Satirical onions, carrots, opinions, fiction, and libels

Here are some pointers for wannabe authors of satire and fiction.  Often enough, bits and pieces of blogs are just that, so it pays to be informed.

What is satire? Is it fair comment?

Satire has been defined as the use of irony, sarcasm, or caustic wit to attack or expose folly, vice, or stupidity.  By definition, satire expresses its author’s opinion, and when applied to matters of public interest it would be fair commentary, which in the legal dictionary is a statement based on honest opinion about a matter of public concern (Black’s).

When does satire become libel?

When it is attended by malice, actual or presumed.  Arts. 353-354, Revised Penal Code (RPC).

Malice connotes ill will, an intention to do unjustifiable harm.  It  is incompatible with the existence of a moral, social, or legal duty; it is also incompatible with justifiable motive.  This is because malice “speaks not in response to duty” (US v. Canete, 38 Phil 253); and “where malice in fact is present, justifiable motives cannot exist” (People v. Peregrino, CA case, citing US v. Bustos, 13 Phil 600).

Generally, where satire is fair comment, a libel suit against the author imposes a burden on the plaintiff or complainant to prove actual malice.  This is based on the doctrine in Borjal v. CA, 1999.

Of course, when the subject matter is one of public concern, it is likely that any person has at least a moral or social duty to speak out, and he also has justifiable motive when the statement is made to further the public interest.  On more general criminal law principles, fulfillment of duty or lawful exercise of a right is a justifying circumstance that negatives mens rea or criminal intent (Art. 11, para. 5, RPC).

Even if the words used are intemperate, they would be protected because of the constitutional right to free speech.  In NY Times v. Sullivan, Justice Brennan stated: “[D]ebate on public issues should be uninhibited, robust and wide open, and that it may well include vehement, caustic and sometimes unpleasantly sharp attacks on the government and public officials.”

Notable is the idea that satire is a form of expression where “irony is militant,” because it seems to work best by eschewing invective and straightforward preaching.  Besides, irony is more fun and sticks better than when we call people names.

What is opinion?

It is a statement of a belief (Black’s).   It appears that satire would qualify as opinion.

When is opinion subject to a libel suit?

When it is a defamatory statement made publicly and with malice.  Art. 353, RPC.  Hence, a defamatory opinion regarding the private life of another is subject to the libel laws.  But honest opinion on matters of public concern is fair comment, as stated above, and a libel suit would prevail only if the complainant can prove actual malice.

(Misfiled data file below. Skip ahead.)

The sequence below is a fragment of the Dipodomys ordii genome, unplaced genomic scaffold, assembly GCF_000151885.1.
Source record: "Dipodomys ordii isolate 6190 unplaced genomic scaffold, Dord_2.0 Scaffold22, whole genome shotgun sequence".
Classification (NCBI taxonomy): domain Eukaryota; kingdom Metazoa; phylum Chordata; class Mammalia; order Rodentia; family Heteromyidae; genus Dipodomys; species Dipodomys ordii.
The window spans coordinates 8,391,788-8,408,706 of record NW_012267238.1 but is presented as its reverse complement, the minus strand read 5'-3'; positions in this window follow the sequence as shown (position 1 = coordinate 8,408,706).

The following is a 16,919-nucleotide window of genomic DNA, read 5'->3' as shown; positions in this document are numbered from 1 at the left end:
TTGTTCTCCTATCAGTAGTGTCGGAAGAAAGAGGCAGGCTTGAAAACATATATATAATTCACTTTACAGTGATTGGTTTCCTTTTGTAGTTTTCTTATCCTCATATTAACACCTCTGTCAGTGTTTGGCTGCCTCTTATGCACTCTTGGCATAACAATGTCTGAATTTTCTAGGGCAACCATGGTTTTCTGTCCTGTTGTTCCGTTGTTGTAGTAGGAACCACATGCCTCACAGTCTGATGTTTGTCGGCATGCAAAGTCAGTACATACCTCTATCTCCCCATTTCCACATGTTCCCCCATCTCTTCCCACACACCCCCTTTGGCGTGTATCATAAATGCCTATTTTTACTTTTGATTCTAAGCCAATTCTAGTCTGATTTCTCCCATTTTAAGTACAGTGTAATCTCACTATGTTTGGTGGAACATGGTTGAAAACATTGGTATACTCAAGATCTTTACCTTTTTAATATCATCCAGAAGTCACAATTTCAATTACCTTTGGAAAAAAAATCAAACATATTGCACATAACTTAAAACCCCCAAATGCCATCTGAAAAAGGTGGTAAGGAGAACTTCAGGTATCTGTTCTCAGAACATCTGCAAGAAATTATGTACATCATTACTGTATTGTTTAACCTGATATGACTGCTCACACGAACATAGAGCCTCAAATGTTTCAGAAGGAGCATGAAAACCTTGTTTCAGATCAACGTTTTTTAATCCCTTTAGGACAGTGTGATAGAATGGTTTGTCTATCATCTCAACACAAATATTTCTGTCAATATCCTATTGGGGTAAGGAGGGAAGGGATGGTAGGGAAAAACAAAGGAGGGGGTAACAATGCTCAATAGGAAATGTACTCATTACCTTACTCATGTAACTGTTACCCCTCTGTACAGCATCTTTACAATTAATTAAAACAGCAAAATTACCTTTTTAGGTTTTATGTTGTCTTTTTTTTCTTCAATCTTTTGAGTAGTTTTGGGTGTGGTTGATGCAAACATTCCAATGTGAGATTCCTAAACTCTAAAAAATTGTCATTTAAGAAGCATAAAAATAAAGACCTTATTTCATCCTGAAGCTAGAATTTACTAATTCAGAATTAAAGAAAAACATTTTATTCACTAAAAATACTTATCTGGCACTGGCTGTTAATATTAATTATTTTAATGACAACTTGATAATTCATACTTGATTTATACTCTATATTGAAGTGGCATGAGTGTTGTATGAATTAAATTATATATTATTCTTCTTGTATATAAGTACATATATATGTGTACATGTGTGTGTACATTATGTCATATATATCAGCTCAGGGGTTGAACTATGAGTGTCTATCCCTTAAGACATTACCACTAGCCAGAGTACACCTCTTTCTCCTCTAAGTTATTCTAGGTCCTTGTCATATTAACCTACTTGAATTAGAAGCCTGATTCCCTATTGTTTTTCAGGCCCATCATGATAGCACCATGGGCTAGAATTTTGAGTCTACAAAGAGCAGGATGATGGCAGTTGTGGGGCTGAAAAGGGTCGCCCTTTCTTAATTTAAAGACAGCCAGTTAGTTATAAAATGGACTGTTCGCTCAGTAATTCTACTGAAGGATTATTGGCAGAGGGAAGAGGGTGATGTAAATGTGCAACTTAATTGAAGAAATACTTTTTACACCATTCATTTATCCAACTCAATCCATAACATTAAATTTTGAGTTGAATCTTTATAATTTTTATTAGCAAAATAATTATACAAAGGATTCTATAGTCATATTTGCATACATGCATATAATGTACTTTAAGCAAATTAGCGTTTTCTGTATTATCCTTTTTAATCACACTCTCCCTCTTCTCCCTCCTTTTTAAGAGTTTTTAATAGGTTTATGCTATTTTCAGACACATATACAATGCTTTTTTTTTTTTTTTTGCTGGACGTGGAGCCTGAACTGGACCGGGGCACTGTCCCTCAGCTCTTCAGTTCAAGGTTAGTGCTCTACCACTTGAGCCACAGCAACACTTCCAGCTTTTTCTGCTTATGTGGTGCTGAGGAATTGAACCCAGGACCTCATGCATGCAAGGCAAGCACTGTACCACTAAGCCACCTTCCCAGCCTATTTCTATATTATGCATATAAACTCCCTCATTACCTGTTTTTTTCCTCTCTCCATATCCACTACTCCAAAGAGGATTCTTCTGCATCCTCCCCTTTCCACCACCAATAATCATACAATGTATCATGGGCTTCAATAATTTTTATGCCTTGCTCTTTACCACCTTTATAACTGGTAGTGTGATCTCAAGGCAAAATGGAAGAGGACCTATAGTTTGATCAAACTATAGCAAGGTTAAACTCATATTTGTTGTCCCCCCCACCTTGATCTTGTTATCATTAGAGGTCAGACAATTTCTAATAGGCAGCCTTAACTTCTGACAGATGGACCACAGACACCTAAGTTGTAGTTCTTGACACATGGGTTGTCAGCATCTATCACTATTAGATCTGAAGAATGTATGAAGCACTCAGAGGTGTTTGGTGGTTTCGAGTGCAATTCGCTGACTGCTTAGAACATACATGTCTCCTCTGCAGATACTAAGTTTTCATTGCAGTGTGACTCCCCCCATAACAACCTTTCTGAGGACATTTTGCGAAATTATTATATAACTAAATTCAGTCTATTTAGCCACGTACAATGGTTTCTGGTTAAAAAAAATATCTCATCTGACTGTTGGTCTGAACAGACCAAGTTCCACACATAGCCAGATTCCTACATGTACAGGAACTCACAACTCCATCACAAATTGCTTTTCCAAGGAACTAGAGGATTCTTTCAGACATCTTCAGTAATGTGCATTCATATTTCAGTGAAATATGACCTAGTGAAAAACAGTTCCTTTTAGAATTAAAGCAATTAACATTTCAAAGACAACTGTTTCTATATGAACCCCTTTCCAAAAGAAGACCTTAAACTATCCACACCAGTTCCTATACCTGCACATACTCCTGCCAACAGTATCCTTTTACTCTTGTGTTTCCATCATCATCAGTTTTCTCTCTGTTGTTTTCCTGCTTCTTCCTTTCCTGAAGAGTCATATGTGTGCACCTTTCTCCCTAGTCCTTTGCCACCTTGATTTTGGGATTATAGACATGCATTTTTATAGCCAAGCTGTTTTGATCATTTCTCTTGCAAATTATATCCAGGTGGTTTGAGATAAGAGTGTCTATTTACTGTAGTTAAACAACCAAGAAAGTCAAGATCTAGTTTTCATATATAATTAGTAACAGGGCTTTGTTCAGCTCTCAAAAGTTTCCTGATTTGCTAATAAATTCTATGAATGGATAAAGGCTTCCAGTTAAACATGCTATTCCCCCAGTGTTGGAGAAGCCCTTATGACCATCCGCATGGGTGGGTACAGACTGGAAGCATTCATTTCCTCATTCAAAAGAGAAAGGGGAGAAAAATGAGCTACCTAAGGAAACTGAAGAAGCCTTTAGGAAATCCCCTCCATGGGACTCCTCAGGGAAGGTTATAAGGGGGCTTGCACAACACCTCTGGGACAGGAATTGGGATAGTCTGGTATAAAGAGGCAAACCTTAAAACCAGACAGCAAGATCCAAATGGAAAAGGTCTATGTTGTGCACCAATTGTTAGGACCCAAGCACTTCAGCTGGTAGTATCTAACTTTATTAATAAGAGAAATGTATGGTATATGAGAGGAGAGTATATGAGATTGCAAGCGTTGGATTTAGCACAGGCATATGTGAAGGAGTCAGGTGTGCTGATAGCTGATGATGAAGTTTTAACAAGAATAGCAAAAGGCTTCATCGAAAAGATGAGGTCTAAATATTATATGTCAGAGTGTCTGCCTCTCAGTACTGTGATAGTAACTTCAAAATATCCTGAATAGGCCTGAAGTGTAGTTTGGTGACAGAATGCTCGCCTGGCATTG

Can the NY Times test of actual malice apply in a libel case involving satire? What about fiction?

The so-called NY Times test of actual malice cannot readily be used on satire.  This is because the test states that malice is proved when the author has knowledge of the falsity of his statement, or when he makes a statement with reckless disregard of the truth.  Since falsity is not in issue in satire (or in another literary form such as parody or fiction), the test of actual malice must revert to the lack of duty or justifiable motive, as discussed above, along with extrinsic evidence of ill will.  On the same reasoning, works of fiction are generally not subject to libel suits, the exception being the case when actual malice exists.


2 thoughts on “Satirical onions, carrots, opinions, fiction, and libels

  1. this is interesting. i’m confused with the concept of malice. what does malice mean?

    in the movie PvsLarry Flint, the big case was that he depicted Rev. Fallwell as having barnyard sex with his mom. ed norton’s character defended flint, saying that it was so ridiculous that fallwel would do that, that no one would believe it.

    the USSC sided with flint.

    now, fallwell is a national personality, so there “national relevance” holds here.

    but i’m pretty sure that flint wanted to malign fallwell also. i’m sure he doesnt think highly of fallwel too. but does this fail the malice test?


    1. Your question seems one of whether the NY Times malice test applies. I believe it does not, but still there is ample room to protect satire.

      In the libel jurisprudence of the Philippines, malice boils down to intent to do unjustifiable harm. The key word then is “unjustifiable.”

      In Hustler Magazine, I can imagine as you do that Flynt intended to harm Falwell. But was the harm justifiable? The US Supreme Court in effect said it was, hence, Falwell lost. But note that Hustler was not a libel case but one based on tort – inflicting emotional distress, and still Falwell had to prove actual malice and apparently failed.

      It is perhaps a tightrope trick – balancing the need for free expression against a person’s private right to reputation. I suspect anyone who becomes a public figure assumes the risk that he will be defamed, but it would be justifiable, even if odious as to him, because we claim to live in a democracy.

      Public figures can’t have onions for skins, but stainless steel used to make jeepneys, yes.


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